Typically, in the municipal market, technicals primarily determine valuation. On the supply side, we saw reduced issuance from November through February, while demand remained strong. Issuers pulled forward supply in October to get ahead of the election uncertainty. And remember, issuance is typically lower in January and February as issuers plan their year’s financings—particularly this year, when issuers waited to see if additional stimulus would impact their financing needs.
With seasonality, the muni market is typically under more pressure during tax time as individual investors pull money to pay taxes. With the deadline now extended a month, we may see that cheapening start a little later and even get muted by the typically strong summer technicals (when demand from reinvestment of principal and interest payments supports the market).
Demand has remained strong for three reasons. One, expectations that tax rates will rise. Two, support from the reinvestment in January and February of over $60 billion in interest and principal payments. And three, the large amount of cash still on the sidelines. Interest rates, however, are a wild card. If rates suddenly jump, potentially spurring an outflow cycle, that could cheapen the market.
In our view, volatility in valuations will likely persist this year. Supply, demand, interest rates and federal programs and changes being discussed could create periods of volatility that we will look to exploit.
MB: Credit spreads widened significantly last year. Has that trend entirely reversed, and how do you view the relative attractiveness of higher vs. lower quality credits?
RT: High quality credit did extremely well in 2020 (EXHIBIT 1). Municipalities benefited from both direct and indirect stimulus aid. At the onset of the pandemic in March 2020, we did an extensive analysis of the industries, sectors and issuers most likely to be affected by the pandemic and created a Covid Resiliency Score that helped us identify strong issuers being improperly penalized.
Credit spreads are fast approaching pre-pandemic levels
EXHIBIT 1: CREDIT SPREADS (BPS) OVER MMD* 30-YEAR MUNICIPAL AAA GO
Spreads on high quality paper tightened first. With no support from flows, lower rated credits lagged until inflows into high yield funds picked up in the last quarter of 2020 and into this year. We generally added credit across the platform. Spreads are now almost back to pre-pandemic levels on lower rated credits and should continue to tighten, given expected economic strength and stronger municipal fundamentals.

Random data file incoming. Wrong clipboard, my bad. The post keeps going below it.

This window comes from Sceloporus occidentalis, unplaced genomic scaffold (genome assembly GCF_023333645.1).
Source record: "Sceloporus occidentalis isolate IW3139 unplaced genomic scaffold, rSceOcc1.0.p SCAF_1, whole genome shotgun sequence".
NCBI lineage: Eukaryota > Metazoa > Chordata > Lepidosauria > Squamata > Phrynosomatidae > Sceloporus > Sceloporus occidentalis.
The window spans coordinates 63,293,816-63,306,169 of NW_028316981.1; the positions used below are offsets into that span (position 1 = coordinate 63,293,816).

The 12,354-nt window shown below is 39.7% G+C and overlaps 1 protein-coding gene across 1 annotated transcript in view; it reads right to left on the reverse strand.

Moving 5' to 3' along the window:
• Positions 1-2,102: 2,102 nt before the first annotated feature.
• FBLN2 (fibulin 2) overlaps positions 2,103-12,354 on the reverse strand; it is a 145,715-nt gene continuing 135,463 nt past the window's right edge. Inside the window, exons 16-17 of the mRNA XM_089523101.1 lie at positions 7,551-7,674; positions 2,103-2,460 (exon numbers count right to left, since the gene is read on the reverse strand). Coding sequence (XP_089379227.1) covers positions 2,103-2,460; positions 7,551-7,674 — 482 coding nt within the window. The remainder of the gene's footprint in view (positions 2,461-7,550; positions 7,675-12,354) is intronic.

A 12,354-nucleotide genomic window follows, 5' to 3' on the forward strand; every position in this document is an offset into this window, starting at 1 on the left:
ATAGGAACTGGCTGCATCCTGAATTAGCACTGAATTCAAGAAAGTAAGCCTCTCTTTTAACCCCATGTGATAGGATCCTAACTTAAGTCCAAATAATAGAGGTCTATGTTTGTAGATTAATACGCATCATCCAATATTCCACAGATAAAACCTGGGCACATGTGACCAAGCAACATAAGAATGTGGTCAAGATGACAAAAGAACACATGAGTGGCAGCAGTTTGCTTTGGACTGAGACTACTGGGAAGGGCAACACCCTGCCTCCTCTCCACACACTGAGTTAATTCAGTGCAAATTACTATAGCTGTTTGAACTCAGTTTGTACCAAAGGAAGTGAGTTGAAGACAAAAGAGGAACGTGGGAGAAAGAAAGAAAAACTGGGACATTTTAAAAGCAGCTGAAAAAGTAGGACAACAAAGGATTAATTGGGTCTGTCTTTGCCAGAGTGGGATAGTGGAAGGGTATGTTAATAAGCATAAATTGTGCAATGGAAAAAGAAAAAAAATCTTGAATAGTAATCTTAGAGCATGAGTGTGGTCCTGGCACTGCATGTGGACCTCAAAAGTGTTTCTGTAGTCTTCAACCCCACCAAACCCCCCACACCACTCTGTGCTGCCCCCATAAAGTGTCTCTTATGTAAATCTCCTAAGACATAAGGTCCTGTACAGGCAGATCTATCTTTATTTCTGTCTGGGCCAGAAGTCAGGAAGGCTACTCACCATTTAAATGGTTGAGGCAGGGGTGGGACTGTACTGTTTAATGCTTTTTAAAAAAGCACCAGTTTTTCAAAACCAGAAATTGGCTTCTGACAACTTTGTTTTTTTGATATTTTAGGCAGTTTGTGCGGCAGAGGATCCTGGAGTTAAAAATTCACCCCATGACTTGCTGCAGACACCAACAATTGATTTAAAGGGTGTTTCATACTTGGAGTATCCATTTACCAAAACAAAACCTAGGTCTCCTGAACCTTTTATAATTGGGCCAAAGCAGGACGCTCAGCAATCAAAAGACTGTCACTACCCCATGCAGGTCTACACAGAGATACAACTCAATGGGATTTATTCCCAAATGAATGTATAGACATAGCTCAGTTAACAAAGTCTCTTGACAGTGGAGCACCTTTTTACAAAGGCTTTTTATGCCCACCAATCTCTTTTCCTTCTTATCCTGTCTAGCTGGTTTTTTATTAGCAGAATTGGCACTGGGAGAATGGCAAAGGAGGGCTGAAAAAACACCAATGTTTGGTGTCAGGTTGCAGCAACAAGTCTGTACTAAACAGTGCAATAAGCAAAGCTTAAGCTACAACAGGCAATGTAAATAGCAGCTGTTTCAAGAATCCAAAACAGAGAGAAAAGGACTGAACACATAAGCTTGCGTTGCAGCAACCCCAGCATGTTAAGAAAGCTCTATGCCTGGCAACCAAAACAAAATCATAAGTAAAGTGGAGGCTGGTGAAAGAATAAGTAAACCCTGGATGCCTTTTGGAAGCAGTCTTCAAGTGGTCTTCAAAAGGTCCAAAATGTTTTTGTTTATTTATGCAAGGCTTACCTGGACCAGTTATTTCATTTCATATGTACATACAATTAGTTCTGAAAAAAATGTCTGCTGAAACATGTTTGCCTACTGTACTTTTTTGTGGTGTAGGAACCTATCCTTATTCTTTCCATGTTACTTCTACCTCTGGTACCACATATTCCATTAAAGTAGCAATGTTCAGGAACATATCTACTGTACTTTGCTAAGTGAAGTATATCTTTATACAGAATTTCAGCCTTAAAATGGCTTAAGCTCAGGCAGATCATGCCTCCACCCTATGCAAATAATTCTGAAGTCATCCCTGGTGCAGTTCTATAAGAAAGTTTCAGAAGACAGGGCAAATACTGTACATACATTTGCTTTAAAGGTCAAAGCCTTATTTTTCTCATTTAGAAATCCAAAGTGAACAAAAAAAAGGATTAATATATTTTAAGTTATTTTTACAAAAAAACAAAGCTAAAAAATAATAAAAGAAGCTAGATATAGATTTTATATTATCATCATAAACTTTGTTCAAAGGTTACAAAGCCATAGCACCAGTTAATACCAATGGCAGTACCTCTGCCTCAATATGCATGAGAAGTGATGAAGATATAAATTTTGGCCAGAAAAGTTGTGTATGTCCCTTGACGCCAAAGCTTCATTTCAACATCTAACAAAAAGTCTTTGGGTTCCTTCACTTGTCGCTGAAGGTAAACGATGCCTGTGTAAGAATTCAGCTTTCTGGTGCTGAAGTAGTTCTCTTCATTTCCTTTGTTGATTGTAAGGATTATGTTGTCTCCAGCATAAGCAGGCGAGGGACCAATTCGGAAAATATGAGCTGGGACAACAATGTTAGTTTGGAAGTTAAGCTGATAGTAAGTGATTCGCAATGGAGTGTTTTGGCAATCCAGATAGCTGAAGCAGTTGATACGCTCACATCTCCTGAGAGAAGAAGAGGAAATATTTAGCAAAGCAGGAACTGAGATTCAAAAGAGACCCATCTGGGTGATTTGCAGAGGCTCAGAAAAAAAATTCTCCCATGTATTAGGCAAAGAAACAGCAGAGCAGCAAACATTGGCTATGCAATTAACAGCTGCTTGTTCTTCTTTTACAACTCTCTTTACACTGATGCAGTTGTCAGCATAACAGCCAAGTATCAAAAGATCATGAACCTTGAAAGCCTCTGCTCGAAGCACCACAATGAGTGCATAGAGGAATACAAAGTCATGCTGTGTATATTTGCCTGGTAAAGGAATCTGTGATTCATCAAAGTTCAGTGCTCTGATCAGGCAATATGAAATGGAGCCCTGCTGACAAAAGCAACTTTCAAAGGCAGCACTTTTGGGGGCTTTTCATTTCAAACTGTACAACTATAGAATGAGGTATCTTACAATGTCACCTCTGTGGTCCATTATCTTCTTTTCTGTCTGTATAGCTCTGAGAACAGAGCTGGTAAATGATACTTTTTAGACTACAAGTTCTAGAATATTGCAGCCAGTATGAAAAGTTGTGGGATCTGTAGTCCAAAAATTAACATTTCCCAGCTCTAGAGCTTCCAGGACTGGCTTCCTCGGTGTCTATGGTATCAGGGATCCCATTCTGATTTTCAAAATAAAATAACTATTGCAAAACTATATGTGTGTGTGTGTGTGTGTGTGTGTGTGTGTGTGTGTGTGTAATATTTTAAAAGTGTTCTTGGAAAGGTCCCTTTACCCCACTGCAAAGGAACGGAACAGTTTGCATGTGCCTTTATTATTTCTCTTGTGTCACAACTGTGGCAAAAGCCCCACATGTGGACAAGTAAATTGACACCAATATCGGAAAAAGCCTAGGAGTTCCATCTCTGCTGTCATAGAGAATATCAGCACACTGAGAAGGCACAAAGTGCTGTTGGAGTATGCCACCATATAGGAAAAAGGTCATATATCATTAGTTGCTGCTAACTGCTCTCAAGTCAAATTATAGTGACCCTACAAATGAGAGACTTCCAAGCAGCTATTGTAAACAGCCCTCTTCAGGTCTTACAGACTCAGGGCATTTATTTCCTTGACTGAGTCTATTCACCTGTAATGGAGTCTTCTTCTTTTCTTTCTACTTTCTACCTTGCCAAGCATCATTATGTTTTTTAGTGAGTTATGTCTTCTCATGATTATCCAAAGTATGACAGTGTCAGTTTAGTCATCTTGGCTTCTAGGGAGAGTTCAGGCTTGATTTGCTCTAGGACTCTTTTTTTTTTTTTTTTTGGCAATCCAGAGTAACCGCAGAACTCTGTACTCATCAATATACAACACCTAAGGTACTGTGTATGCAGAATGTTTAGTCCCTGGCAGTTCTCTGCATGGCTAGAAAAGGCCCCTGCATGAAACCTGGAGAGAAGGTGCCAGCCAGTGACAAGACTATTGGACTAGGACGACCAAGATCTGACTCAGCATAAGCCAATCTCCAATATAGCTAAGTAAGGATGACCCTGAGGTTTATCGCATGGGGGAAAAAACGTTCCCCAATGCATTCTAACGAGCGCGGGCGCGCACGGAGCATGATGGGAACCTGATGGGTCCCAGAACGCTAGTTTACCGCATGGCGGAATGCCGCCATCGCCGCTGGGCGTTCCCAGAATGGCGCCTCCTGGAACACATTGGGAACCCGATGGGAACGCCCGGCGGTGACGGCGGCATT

MB: Can we talk about some potential changes—advance refunding, infrastructure, the SALT cap and tax rates? How might they affect supply, demand and valuations?
RT: A number of proposals by the Biden administration could markedly affect the municipal market. Stepping back for a moment, the Tax Cuts and Jobs Act of 2017 that overhauled the tax code prohibited municipal issuers from using tax-exempt debt to advance-refund existing tax-exempt debt. As interest rates fell in mid-2019, issuers realized that they could advance-refund using taxable municipals. If this prohibition is reversed—depending on the level of interest rates later this year—tax-exempt issuance could rise.
A federal infrastructure program could substantially increase municipal supply. If it’s designed like the Build America Bonds program, we could see an uptick in taxable municipal supply. It depends on the size of the subsidy and the relative value of municipals vs. Treasuries at the time. And with improving credits, issuers may be more willing to issue debt for much-needed infrastructure.
We saw demand jump after the SALT deduction was capped at $10,000, as taxpayers flocked to the municipal market to take advantage of one of the few tax shelters still available. Raising or eliminating the cap has been a high priority for higher tax states.
As for taxes, there’s been talk of increasing taxes on individuals earning over $400,000. Corporate tax rates may increase from 21% to 28%. Overall, with tax increases likely, tax-exempt supply possibly becoming constrained and fundamentals receiving a shot in the arm—it’s all pretty good news for the municipal market.
We believe that it’s still crucial to have the market experience to identify value, combined with in-depth credit analysis, to ensure that the credits in portfolios are resilient.